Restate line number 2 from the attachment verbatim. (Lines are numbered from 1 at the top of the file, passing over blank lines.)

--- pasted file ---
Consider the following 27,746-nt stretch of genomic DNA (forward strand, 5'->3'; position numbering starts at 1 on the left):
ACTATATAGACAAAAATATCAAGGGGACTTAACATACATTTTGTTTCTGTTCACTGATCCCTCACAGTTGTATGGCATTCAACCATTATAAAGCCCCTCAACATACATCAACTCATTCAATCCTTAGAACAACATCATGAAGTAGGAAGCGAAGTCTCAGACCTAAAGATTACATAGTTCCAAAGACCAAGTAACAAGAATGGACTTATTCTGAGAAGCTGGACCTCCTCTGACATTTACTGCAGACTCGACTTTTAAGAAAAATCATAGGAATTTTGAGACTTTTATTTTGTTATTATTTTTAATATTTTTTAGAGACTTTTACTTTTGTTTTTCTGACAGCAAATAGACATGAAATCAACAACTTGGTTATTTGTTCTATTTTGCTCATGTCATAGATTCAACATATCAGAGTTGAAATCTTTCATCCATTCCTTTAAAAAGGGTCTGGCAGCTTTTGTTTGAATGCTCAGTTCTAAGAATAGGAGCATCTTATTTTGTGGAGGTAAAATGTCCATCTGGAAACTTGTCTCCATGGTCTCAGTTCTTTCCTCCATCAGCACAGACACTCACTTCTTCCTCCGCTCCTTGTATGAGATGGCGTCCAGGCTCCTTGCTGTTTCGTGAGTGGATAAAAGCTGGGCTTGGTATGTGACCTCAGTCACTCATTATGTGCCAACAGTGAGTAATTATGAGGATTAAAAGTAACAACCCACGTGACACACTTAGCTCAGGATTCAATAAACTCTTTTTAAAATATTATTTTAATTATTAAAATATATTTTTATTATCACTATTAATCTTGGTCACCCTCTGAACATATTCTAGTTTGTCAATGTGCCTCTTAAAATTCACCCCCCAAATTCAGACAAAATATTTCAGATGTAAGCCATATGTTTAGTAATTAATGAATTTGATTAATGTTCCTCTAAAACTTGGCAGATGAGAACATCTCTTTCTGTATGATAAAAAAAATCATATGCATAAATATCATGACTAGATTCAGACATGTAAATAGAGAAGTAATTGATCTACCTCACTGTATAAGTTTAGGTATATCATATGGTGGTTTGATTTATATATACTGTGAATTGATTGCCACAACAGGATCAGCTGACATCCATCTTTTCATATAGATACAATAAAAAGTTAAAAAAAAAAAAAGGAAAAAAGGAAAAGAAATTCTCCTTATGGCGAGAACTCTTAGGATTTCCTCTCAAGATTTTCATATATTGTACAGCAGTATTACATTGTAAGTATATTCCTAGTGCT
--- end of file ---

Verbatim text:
ACTATATAGACAAAAATATCAAGGGGACTTAACATACATTTTGTTTCTGTTCACTGATCCCTCACAGTTGTATGGCATTCAACCATTATAAAGCCCCTCAACATACATCAACTCATTCAATCCTTAGAACAACATCATGAAGTAGGAAGCGAAGTCTCAGACCTAAAGATTACATAGTTCCAAAGACCAAGTAACAAGAATGGACTTATTCTGAGAAGCTGGACCTCCTCTGACATTTACTGCAGACTCGACTTTTAAGAAAAATCATAGGAATTTTGAGACTTTTATTTTGTTATTATTTTTAATATTTTTTAGAGACTTTTACTTTTGTTTTTCTGACAGCAAATAGACATGAAATCAACAACTTGGTTATTTGTTCTATTTTGCTCATGTCATAGATTCAACATATCAGAGTTGAAATCTTTCATCCATTCCTTTAAAAAGGGTCTGGCAGCTTTTGTTTGAATGCTCAGTTCTAAGAATAGGAGCATCTTATTTTGTGGAGGTAAAATGTCCATCTGGAAACTTGTCTCCATGGTCTCAGTTCTTTCCTCCATCAGCACAGACACTCACTTCTTCCTCCGCTCCTTGTATGAGATGGCGTCCAGGCTCCTTGCTGTTTCGTGAGTGGATAAAAGCTGGGCTTGGTATGTGACCTCAGTCACTCATTATGTGCCAACAGTGAGTAATTATGAGGATTAAAAGTAACAACCCACGTGACACACTTAGCTCAGGATTCAATAAACTCTTTTTAAAATATTATTTTAATTATTAAAATATATTTTTATTATCACTATTAATCTTGGTCACCCTCTGAACATATTCTAGTTTGTCAATGTGCCTCTTAAAATTCACCCCCCAAATTCAGACAAAATATTTCAGATGTAAGCCATATGTTTAGTAATTAATGAATTTGATTAATGTTCCTCTAAAACTTGGCAGATGAGAACATCTCTTTCTGTATGATAAAAAAAATCATATGCATAAATATCATGACTAGATTCAGACATGTAAATAGAGAAGTAATTGATCTACCTCACTGTATAAGTTTAGGTATATCATATGGTGGTTTGATTTATATATACTGTGAATTGATTGCCACAACAGGATCAGCTGACATCCATCTTTTCATATAGATACAATAAAAAGTTAAAAAAAAAAAAAGGAAAAAAGGAAAAGAAATTCTCCTTATGGCGAGAACTCTTAGGATTTCCTCTCAAGATTTTCATATATTGTACAGCAGTATTACATTGTAAGTATATTCCTAGTGCT